Really, that’s great. Cassette tape is something that I am really interested in getting into. I have actually still got a cassette player in my car (laughter). I have the odd tape or two in there and I have to say that I would love to collect them. I love listening to vinyl when I am at home but cassettes are a great way for you to listen to music. I think that people are finally beginning to realise that the CD is not the saviour of the music industry. Vinyl sounds so much warmer and better even including the crackles (laughter). It’s good to see that quite a few artists are now releasing their work on vinyl.

However, the waiting list is huge because there are only so many companies at the moment that are capable of producing vinyl because they all died out once the CD became the norm. I would love to get my music out there on vinyl but at the moment I have to seriously take into consideration just how well it would sell compared to other formats. For me at the moment it is simply a case of supply and demand.

Anyway going back to you; why the Open Mic competition and not The X Factor?

I saw the advert for the Open Mic competition online over the summer and thought that I could sign up for it right there and then and the whole process was much shorter than if I had entered The X Factor. Personally I don’t think that I am the sort of artist who would go for The X Factor. I think that it is a very good platform in terms of getting your name out there and obviously it is televised but I just don’t think that my music would, or myself as a musician would work within the show’s environment. As I said earlier, I see myself more as a musician as opposed to a singer and I see The X Factor purely as being a singing television programme. I try to be fairly original and attempt to play original songs.

Simon (Cowell) would have no doubt passed out if you had walked out onto the stage with your guitar (laughter).

(Laughter) I know and the other thing is that I play the kick drum as well as the guitar so whenever I am going out onto the stage I’m the one with the fat lump of equipment (laughter). They would all probably be gobsmacked if I walked out to audition for The X Factor like that (laughter).

Just how did music start for you?

I have always loved music from a young age and I have to say that my dad was a very big influence on me to begin with. He got me piano lessons when I was seven years old and I haven’t stopped playing the piano since. I picked up the guitar when I was sixteen and started writing when I was seventeen. I also began playing the drums along the way as well. I have to say that music does run in the family. My Dad is a very keen musician and he is in a band and things like that. It’s always nice to have that in a family.

Do you still play the drums?

I do, yes. It’s funny because I only ever had ten lessons over a two year period in order to play the guitar but I actually had lessons on the drums for five years and actually went down the grades route. I managed to get to grade seven but then ironically the drums are the instrument that I now play the least, perhaps because I went down that standard lesson routine, and always being told what to do. Don’t get me wrong, I am not saying that lessons are a bad thing at all, in fact I am going to be having singing lessons simply because I would quite like to do that. However, I think that taking on an instrument in your own way is a very good thing to do. I just see myself as a musician who has learnt how to play the instruments the hard way.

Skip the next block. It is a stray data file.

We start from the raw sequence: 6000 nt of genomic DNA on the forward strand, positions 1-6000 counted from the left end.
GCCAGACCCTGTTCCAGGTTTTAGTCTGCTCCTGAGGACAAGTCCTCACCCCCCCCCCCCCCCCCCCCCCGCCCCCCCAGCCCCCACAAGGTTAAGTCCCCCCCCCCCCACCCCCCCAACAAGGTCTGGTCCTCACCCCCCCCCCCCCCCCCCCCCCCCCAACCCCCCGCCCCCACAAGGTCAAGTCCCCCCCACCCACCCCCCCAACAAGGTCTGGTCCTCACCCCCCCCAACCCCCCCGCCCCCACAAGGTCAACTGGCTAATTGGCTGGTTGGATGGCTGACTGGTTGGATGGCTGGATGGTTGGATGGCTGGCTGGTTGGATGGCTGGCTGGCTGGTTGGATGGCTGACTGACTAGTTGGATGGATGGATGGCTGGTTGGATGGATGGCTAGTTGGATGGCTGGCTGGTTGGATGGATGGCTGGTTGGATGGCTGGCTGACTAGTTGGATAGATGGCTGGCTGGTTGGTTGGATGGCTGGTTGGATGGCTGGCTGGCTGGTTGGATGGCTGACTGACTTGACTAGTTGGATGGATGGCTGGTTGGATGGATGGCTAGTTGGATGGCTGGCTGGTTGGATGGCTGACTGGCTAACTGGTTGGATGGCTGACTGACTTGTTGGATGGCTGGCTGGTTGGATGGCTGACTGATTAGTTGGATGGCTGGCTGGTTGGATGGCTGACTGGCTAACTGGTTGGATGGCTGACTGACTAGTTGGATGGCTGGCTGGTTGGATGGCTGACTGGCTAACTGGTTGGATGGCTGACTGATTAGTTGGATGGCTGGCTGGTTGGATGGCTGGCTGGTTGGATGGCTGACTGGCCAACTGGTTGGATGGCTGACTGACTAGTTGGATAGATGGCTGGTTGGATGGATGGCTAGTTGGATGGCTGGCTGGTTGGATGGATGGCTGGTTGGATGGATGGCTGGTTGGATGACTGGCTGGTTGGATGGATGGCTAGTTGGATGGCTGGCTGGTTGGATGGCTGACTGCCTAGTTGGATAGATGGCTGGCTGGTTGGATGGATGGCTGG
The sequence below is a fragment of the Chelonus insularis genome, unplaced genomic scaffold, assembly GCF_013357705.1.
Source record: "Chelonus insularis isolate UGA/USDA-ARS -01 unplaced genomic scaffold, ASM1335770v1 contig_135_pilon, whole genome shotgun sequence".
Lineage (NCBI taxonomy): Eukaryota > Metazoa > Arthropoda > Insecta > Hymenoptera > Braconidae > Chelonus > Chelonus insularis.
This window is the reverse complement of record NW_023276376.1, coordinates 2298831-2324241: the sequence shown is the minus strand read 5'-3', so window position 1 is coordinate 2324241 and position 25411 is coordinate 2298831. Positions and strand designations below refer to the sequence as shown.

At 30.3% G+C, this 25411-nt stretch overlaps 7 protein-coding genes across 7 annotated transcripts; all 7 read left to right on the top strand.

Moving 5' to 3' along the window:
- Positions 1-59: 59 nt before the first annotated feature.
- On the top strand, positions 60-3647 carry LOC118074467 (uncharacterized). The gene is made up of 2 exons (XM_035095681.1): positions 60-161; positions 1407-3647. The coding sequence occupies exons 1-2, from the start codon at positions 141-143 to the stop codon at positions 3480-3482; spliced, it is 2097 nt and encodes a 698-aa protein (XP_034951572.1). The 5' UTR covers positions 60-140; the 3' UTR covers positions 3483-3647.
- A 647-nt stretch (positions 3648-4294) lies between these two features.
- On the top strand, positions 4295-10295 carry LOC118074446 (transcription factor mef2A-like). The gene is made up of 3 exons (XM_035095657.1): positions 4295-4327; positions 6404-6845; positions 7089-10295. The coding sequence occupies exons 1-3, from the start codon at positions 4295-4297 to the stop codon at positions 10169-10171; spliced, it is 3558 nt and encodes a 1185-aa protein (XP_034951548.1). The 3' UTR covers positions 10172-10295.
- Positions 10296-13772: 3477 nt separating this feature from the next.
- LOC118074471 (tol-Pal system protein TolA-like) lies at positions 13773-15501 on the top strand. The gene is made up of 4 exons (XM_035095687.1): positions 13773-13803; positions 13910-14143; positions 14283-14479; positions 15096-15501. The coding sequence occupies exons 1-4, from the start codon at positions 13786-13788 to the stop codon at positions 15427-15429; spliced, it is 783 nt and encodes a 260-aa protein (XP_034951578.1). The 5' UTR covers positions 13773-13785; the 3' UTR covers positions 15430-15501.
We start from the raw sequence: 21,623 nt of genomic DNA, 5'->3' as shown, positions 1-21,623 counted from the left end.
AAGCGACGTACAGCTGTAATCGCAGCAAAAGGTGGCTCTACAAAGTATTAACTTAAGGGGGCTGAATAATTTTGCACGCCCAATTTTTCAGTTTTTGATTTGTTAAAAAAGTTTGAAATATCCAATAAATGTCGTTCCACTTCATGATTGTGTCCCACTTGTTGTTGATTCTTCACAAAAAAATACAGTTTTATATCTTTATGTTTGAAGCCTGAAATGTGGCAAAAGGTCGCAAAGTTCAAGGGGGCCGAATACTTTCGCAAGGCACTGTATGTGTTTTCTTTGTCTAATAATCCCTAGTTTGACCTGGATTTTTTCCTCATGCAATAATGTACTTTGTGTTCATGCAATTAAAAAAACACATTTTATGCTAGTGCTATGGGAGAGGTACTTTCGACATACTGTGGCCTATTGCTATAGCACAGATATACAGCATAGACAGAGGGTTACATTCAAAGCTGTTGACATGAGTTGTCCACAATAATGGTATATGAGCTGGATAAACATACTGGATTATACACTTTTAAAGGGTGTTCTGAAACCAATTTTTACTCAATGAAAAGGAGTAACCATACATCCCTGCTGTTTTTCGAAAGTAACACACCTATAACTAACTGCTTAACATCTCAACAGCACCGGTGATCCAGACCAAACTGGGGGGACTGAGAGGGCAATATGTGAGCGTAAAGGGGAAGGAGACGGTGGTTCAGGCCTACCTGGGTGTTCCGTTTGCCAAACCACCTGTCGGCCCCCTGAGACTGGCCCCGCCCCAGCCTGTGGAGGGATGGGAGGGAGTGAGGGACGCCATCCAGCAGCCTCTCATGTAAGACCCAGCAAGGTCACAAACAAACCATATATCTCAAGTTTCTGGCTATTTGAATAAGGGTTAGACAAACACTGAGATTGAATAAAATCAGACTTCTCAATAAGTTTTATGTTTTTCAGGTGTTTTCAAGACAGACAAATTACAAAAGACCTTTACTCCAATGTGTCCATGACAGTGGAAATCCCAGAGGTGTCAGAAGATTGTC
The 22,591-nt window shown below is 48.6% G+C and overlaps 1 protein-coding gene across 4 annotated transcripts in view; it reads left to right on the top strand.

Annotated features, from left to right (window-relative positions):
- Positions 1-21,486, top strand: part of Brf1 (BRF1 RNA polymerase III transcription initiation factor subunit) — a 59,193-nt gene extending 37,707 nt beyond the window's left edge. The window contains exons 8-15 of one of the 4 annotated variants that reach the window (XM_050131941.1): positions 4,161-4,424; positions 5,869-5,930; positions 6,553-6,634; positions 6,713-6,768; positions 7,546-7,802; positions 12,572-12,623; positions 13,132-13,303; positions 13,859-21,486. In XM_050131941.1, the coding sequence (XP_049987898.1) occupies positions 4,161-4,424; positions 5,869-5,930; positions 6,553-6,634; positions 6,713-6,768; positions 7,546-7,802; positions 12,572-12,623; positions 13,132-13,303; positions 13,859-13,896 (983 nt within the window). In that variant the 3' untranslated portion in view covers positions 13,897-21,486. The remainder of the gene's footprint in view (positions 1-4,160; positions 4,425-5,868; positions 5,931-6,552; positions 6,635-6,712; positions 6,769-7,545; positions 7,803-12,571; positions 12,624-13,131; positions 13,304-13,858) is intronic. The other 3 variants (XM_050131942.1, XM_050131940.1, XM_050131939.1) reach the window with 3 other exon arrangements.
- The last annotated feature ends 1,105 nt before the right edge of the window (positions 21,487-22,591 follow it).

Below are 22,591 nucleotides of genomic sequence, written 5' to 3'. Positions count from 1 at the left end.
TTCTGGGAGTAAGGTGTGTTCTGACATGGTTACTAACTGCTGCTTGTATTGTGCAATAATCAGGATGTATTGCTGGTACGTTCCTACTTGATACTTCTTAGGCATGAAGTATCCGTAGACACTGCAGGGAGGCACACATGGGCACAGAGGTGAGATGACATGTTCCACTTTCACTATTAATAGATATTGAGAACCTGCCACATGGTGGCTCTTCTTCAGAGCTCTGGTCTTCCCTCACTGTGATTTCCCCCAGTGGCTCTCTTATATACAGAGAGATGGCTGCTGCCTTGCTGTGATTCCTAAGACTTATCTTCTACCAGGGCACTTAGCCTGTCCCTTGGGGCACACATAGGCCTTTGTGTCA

Coming right up to date, how close is your EP to being finished?

Me and my producer haven’t really spoken about a date for the release of the EP but I would say that we have got two tracks left to finish. I am writing on the go and am always working on new ideas and things so we are both hoping to get the EP out there sometime over the summer. So not too far away I suppose. This will be my debut EP so I want to be absolutely fully satisfied with it. I am doing all of the artwork for the record myself as well because I am quite a keen painter and artist.

Do you have a title for the EP as yet?

(Laughter) yes I have.

Can you tell me or will you then have to kill me (laughter).

It is either going to be called Call You or Forgotten Faces. But again it is a work in progress in many respects. I am a very indecisive person who has four or five notebooks full of ideas with a big fat cross on all of them (laughter). It’s just the way that I work. I look back at them the following day and think ‘no, I don’t like that at all’ (laughter). It may take a while for me to find something and just say ‘let’s just go with it’ which as I say is just the way that I work. But having said that I feel that you have to compromise in almost any respect.